6. Divorce -- marital property -- reversed & remanded on rate of deduction of income taxes from appellant's share of accounts receivable. -- A trial judge may consider "the federal income tax consequences of the court's division of property" when he finds that it would be inequitable to divide the property in half [Ark. Code Ann. § 9-12-315(a)(1)(A)(ix) (Repl. 2002)]; where appellee would be required to pay income taxes on the receivables when he actually receives them, the appellate court held that the trial court's ruling was correct when it required that appellant's share of the receivables be reduced by the percentage of appellee's income taxes; where, however, an expert testified that, although appellee had taxes withheld from his income at the rate of 43%, he actually paid income taxes at the rate of only 28%, resulting in appellant's share of the receivables bearing a greater portion of the income tax burden than appellee's share, the appellate court determined that income taxes should be deducted from appellant's share of the accounts receivable at the rate actually paid by appellee, rather than the 43% rate used by the trial court; the matter was reversed and remanded for further proceedings on this point.

7. Divorce -- child support -- standard of review. -- Appellate review of a trial court's order of child support is de novo; the appellate court will affirm the trial court unless its findings of fact are clearly erroneous; a finding is clearly erroneous, even though there is evidence to support it, if the reviewing court on the entire evidence is left with the definite and firm conviction that a mistake has been committed; in resolving the question of whether the trial court's findings are clearly erroneous, the appellate court must give due regard to the opportunity of the trial court to judge the credibility of witnesses.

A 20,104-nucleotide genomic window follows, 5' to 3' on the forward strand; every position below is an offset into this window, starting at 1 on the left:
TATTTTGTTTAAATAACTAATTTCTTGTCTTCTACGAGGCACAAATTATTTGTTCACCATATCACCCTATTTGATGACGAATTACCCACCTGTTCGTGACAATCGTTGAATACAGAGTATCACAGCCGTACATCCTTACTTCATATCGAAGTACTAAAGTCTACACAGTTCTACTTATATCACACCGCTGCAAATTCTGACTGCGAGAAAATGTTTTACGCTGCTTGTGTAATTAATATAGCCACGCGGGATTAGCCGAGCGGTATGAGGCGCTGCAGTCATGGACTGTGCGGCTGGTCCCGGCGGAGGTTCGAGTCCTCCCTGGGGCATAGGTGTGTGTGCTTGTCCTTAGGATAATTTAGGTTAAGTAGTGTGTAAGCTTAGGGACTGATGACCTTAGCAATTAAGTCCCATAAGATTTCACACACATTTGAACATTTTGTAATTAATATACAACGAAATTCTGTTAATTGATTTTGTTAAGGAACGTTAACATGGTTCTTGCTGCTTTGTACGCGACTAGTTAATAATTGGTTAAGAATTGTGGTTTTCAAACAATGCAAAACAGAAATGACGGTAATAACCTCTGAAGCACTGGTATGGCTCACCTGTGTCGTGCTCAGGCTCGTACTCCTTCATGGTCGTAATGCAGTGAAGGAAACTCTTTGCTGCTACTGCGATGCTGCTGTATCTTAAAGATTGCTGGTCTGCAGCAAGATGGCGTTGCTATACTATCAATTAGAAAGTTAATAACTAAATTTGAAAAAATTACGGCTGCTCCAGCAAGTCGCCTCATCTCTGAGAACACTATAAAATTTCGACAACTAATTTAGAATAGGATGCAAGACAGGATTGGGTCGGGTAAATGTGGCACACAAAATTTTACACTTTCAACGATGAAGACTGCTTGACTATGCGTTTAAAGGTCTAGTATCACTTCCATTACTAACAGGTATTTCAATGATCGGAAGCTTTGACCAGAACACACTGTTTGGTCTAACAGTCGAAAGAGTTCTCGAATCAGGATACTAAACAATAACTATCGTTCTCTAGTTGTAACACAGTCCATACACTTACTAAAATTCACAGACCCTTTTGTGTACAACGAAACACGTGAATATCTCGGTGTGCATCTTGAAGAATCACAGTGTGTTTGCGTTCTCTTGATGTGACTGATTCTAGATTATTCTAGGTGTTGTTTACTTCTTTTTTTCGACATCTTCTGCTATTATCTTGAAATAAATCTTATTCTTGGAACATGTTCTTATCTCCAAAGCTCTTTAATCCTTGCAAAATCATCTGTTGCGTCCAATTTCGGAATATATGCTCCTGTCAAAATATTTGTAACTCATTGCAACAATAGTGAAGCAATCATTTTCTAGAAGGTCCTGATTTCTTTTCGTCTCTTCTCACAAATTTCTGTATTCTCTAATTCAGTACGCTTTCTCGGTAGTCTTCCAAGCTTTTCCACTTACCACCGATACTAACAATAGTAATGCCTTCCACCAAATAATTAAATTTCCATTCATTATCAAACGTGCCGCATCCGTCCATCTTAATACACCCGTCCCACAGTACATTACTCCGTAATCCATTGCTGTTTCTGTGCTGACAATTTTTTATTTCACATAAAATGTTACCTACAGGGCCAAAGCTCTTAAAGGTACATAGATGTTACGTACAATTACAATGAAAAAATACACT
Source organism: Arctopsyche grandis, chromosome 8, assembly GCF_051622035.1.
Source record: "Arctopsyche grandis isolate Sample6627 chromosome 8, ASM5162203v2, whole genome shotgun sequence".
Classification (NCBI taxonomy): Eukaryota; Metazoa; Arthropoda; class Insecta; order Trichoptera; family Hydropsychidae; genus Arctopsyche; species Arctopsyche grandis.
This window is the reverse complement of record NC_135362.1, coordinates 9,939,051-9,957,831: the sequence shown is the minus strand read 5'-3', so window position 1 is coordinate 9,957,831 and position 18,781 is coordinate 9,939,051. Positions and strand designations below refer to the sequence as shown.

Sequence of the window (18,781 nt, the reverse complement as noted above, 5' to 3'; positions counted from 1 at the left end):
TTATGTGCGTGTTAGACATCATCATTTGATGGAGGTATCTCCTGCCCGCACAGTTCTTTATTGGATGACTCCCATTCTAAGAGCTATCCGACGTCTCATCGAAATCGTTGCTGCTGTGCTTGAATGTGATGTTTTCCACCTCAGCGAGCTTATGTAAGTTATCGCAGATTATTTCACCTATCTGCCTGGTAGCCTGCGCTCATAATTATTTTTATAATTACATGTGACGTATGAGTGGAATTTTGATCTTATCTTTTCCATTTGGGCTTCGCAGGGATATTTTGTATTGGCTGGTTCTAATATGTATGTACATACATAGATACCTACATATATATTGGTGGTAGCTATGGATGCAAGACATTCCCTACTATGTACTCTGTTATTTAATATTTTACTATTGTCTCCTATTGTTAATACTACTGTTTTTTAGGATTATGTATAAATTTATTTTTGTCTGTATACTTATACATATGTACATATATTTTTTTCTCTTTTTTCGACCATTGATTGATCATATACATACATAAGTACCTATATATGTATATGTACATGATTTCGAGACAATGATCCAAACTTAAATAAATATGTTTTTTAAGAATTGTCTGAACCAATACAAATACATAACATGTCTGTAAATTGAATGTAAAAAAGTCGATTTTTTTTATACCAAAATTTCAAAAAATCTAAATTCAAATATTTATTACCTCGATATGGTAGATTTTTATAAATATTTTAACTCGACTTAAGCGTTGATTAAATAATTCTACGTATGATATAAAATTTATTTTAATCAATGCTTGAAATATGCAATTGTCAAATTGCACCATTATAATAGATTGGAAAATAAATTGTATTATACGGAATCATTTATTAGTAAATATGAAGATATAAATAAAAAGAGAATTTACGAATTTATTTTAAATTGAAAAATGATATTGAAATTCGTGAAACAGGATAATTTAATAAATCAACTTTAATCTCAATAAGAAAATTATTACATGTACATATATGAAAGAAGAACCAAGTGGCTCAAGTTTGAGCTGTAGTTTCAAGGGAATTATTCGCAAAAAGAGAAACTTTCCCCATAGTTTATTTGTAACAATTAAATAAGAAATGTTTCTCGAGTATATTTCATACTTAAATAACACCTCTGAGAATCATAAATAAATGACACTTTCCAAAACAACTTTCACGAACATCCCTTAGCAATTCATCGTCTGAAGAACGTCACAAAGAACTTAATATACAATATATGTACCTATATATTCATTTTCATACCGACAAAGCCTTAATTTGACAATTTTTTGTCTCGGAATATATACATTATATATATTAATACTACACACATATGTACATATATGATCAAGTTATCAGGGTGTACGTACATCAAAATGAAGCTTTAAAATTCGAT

8. Contracts -- meeting of minds -- defined. -- Before an agreement becomes binding there must be a meeting of the minds of both parties as to all terms; a meeting of the minds is defined as an agreement reached by the parties to the contract and expressed therein, or as the equivalent of mutual assent and mutual obligation.

9. Divorce -- child support -- trial court's finding correct that no agreement was reached. -- The appellate court found that the trial court's ruling that there was no agreement concerning child support to be correct where no meeting of the minds existed on the deductions necessary to arrive at appellee's "net income," a necessary component because that was the amount to which the 21% figure would be applied to arrive at the amount of child support paid by appellee.

10. Divorce -- child support -- independent contracts not binding on trial court. --Independent contracts regarding child support are not binding on the trial court; the trial court always retains jurisdiction over child-support issues as a matter of public policy; no matter what the parties' independent contract provides, either party had a right to request a modification of a child-support award.

Appeal from Pulaski Circuit Court, Fourteenth Division; Vann Smith, Judge; affirmed in part; reversed and remanded in part.

Skokos, Bequette & Billingsley, P.A., by: Keith I. Billingsley, for appellant.

Howell, Trice, Hope & Files, P.A., by: William H. Trice, for appellee.